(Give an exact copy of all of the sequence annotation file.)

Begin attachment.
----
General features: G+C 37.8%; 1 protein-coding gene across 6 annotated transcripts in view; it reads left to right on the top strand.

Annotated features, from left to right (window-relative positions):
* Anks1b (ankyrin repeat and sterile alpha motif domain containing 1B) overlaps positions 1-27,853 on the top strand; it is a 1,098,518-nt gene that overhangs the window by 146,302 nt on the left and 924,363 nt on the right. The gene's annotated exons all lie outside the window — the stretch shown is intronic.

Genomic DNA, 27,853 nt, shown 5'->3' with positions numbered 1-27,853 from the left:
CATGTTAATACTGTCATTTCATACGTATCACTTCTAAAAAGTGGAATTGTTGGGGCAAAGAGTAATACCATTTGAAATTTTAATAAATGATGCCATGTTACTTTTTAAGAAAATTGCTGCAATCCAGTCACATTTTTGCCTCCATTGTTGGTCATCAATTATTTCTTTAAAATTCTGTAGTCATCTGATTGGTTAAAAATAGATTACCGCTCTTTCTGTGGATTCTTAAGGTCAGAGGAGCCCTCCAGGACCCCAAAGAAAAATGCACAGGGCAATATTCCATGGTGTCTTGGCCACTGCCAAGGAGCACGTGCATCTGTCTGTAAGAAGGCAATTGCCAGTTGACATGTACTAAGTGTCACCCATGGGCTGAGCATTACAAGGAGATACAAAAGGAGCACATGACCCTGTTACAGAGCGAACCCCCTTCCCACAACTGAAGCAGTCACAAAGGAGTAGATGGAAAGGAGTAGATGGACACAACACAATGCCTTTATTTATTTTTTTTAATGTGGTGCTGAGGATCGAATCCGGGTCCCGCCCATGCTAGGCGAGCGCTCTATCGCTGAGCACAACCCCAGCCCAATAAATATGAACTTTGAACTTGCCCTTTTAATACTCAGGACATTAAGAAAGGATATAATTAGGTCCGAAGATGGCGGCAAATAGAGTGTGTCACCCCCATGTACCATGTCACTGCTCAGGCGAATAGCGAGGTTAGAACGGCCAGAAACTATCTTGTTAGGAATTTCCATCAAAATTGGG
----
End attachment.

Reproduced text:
General features: G+C 37.8%; 1 protein-coding gene across 6 annotated transcripts in view; it reads left to right on the top strand.

Annotated features, from left to right (window-relative positions):
* Anks1b (ankyrin repeat and sterile alpha motif domain containing 1B) overlaps positions 1-27,853 on the top strand; it is a 1,098,518-nt gene that overhangs the window by 146,302 nt on the left and 924,363 nt on the right. The gene's annotated exons all lie outside the window — the stretch shown is intronic.

Genomic DNA, 27,853 nt, shown 5'->3' with positions numbered 1-27,853 from the left:
CATGTTAATACTGTCATTTCATACGTATCACTTCTAAAAAGTGGAATTGTTGGGGCAAAGAGTAATACCATTTGAAATTTTAATAAATGATGCCATGTTACTTTTTAAGAAAATTGCTGCAATCCAGTCACATTTTTGCCTCCATTGTTGGTCATCAATTATTTCTTTAAAATTCTGTAGTCATCTGATTGGTTAAAAATAGATTACCGCTCTTTCTGTGGATTCTTAAGGTCAGAGGAGCCCTCCAGGACCCCAAAGAAAAATGCACAGGGCAATATTCCATGGTGTCTTGGCCACTGCCAAGGAGCACGTGCATCTGTCTGTAAGAAGGCAATTGCCAGTTGACATGTACTAAGTGTCACCCATGGGCTGAGCATTACAAGGAGATACAAAAGGAGCACATGACCCTGTTACAGAGCGAACCCCCTTCCCACAACTGAAGCAGTCACAAAGGAGTAGATGGAAAGGAGTAGATGGACACAACACAATGCCTTTATTTATTTTTTTTAATGTGGTGCTGAGGATCGAATCCGGGTCCCGCCCATGCTAGGCGAGCGCTCTATCGCTGAGCACAACCCCAGCCCAATAAATATGAACTTTGAACTTGCCCTTTTAATACTCAGGACATTAAGAAAGGATATAATTAGGTCCGAAGATGGCGGCAAATAGAGTGTGTCACCCCCATGTACCATGTCACTGCTCAGGCGAATAGCGAGGTTAGAACGGCCAGAAACTATCTTGTTAGGAATTTCCATCAAAATTGGG